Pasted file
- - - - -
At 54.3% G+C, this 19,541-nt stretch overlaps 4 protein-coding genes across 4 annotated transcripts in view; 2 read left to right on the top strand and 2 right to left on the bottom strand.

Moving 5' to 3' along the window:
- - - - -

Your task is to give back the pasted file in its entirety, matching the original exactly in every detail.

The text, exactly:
At 54.3% G+C, this 19,541-nt stretch overlaps 4 protein-coding genes across 4 annotated transcripts in view; 2 read left to right on the top strand and 2 right to left on the bottom strand.

Moving 5' to 3' along the window: